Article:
Climate change is a brute fact. According to United Nations' Intergovernmental Panel on Climate Change (IPCC), over the 20th century, the surface temperature of the earth recorded an increase of 0.6 degree Celsius, destabilizing the fragile climate and ecosystem. The Hong Kong Observatory (HKO) also confirmed a simultaneous trend of temperature rise in Hong Kong: average annual mean temperature taken by the HKO in Tsim Sha Tsui in the recent decade is 23.5 degree Celsius, 1.5 degree Celsius higher than the reading at the end of the end of 19th century.

IPCC also asserted that, as a result of global warming, extreme weather, such as hot wave, drought and hurricane, will undoubtedly become more frequent. The situation in Hong Kong matches perfectly with IPCC's assertion. Between 1885 and 1944, HKO recorded 147 very hot days (days with a maximum temperature of 33 degree Celsius or above). From 1945 to 2004, the number rocketed to 660, 4 times the figure between 1885 and 1944.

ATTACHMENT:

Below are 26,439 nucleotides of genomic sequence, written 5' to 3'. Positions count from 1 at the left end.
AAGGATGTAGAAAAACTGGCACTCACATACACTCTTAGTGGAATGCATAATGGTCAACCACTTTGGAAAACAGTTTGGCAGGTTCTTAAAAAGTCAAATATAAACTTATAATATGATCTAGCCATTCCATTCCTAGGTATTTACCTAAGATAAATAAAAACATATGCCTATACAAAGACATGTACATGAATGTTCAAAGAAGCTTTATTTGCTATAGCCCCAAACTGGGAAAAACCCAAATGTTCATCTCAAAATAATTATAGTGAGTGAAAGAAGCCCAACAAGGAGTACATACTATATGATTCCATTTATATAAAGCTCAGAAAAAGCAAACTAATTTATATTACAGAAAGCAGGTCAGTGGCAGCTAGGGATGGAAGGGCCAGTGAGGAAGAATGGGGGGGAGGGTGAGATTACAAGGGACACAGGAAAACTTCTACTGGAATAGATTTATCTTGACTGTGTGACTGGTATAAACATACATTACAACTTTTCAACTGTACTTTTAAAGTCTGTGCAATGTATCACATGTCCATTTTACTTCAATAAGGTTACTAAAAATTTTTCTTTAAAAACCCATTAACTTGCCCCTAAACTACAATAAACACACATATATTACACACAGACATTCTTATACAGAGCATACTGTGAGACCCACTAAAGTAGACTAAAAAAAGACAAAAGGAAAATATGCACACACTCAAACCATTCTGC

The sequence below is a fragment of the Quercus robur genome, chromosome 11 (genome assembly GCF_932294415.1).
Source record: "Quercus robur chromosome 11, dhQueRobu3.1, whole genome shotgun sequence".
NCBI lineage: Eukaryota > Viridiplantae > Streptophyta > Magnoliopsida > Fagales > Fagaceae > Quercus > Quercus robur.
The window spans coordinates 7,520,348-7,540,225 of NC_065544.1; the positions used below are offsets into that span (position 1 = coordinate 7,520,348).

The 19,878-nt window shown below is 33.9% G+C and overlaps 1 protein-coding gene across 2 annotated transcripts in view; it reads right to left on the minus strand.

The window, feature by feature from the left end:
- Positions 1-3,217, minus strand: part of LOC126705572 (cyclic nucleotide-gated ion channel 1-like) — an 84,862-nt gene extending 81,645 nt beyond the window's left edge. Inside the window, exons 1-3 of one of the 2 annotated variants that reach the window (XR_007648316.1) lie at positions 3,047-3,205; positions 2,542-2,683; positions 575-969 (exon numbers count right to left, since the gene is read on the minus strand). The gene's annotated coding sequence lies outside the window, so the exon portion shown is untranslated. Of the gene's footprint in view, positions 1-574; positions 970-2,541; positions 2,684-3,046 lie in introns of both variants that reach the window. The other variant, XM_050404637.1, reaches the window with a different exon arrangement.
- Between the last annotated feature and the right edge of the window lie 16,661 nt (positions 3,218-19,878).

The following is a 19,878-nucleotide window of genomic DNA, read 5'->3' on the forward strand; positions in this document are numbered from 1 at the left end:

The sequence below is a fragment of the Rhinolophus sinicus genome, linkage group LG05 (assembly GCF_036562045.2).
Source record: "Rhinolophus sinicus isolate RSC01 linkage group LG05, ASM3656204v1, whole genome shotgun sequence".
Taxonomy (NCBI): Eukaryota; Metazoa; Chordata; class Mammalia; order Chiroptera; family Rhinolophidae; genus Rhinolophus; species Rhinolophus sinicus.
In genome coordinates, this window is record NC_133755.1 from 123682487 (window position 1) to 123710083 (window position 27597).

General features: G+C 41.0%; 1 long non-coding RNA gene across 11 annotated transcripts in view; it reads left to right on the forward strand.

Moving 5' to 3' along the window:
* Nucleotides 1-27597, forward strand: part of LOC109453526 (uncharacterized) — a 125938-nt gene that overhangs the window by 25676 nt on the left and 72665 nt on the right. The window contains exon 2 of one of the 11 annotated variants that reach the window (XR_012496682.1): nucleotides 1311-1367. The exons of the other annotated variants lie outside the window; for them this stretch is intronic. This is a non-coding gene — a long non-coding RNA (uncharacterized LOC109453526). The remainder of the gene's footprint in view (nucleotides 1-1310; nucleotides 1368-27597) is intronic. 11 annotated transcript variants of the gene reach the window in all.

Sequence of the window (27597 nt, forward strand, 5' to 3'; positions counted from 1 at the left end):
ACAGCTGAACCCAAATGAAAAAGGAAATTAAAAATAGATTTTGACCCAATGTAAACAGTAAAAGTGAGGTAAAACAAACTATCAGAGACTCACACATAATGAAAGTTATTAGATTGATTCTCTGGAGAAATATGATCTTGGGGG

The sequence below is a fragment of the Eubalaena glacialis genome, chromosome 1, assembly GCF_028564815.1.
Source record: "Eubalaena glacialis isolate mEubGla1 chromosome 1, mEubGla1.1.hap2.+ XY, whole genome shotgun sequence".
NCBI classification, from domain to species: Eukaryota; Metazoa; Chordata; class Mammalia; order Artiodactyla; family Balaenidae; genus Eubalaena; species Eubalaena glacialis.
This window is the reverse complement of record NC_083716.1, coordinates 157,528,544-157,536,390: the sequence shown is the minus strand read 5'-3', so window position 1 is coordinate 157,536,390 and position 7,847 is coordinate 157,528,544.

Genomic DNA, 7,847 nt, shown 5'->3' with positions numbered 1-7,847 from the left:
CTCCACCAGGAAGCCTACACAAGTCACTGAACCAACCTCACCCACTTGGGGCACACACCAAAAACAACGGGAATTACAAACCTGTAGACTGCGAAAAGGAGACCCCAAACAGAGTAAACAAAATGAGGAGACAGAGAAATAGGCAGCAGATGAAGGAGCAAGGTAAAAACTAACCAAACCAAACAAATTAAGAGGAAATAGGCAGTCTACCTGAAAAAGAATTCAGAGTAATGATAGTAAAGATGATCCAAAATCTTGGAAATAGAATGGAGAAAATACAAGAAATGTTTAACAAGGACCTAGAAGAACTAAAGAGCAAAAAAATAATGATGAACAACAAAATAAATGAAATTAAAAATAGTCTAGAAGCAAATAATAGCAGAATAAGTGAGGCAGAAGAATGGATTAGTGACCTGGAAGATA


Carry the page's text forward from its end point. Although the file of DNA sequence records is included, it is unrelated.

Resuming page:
With reference to the simulation models of greenhouse gases emission from major climate centers in the world, the HKO has made an estimation on the future temperature trend: the average temperature of the last decade of 21st century will be 3.5 degree Celsius higher than that between 1961 and 1990.

The temperature rise in Hong Kong, as powerfully illustrated by the figures, closely resembles the trend of global climate change. We are no exception.

Table 2: Seven hottest years in Hong Kong and its annual average temperature

Years

Annual average temperature (Degree Celsius)

1.

1998

24

2.

2002

23.9

3.

1966

23.8

4.

1999

23.8

5.

1994

23.6

6.

2001

23.6

7.

2003

23.6




3. Why is the Hong Kong government responsible for restricting GHG emission?

Greenhouse gas (GHG) is the name for gases that trap heat and hence causing increase in global temperature. CO2, CH4, N2O and CFCs are well-known examples of GHG. In a collective effort to stop climate change, 164 countries have already signed the Kyoto Protocol, committing to obligation of emission reduction. According to Annex 1 of the Protocol, countries (mainly developed countries) have to reduce their GHG emissions by around 5% below their 1990 levels between 2008 and 2012,